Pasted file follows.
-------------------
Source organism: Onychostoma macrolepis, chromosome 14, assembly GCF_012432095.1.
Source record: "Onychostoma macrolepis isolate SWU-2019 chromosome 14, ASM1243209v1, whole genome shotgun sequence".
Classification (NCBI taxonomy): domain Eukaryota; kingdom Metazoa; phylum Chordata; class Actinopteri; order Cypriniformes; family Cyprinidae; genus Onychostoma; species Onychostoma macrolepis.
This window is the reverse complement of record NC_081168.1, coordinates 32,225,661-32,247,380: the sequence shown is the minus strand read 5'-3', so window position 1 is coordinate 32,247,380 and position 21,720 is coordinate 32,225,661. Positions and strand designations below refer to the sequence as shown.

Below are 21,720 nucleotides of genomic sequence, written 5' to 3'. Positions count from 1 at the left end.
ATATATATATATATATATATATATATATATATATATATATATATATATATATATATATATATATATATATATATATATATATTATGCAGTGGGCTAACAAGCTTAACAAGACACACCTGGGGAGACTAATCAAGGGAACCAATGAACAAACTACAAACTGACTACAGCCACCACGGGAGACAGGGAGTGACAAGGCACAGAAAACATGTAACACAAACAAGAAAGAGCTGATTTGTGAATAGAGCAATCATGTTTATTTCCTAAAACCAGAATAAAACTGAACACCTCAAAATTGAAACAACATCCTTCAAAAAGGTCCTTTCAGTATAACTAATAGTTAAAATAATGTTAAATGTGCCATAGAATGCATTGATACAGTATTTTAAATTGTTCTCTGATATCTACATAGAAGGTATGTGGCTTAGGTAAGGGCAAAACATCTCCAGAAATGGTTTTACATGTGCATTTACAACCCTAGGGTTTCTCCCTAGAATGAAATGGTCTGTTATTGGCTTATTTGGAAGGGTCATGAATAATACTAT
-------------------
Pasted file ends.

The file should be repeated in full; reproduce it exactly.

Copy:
Source organism: Onychostoma macrolepis, chromosome 14, assembly GCF_012432095.1.
Source record: "Onychostoma macrolepis isolate SWU-2019 chromosome 14, ASM1243209v1, whole genome shotgun sequence".
Classification (NCBI taxonomy): domain Eukaryota; kingdom Metazoa; phylum Chordata; class Actinopteri; order Cypriniformes; family Cyprinidae; genus Onychostoma; species Onychostoma macrolepis.
This window is the reverse complement of record NC_081168.1, coordinates 32,225,661-32,247,380: the sequence shown is the minus strand read 5'-3', so window position 1 is coordinate 32,247,380 and position 21,720 is coordinate 32,225,661. Positions and strand designations below refer to the sequence as shown.

Below are 21,720 nucleotides of genomic sequence, written 5' to 3'. Positions count from 1 at the left end.
ATATATATATATATATATATATATATATATATATATATATATATATATATATATATATATATATATATATATATATATATATTATGCAGTGGGCTAACAAGCTTAACAAGACACACCTGGGGAGACTAATCAAGGGAACCAATGAACAAACTACAAACTGACTACAGCCACCACGGGAGACAGGGAGTGACAAGGCACAGAAAACATGTAACACAAACAAGAAAGAGCTGATTTGTGAATAGAGCAATCATGTTTATTTCCTAAAACCAGAATAAAACTGAACACCTCAAAATTGAAACAACATCCTTCAAAAAGGTCCTTTCAGTATAACTAATAGTTAAAATAATGTTAAATGTGCCATAGAATGCATTGATACAGTATTTTAAATTGTTCTCTGATATCTACATAGAAGGTATGTGGCTTAGGTAAGGGCAAAACATCTCCAGAAATGGTTTTACATGTGCATTTACAACCCTAGGGTTTCTCCCTAGAATGAAATGGTCTGTTATTGGCTTATTTGGAAGGGTCATGAATAATACTAT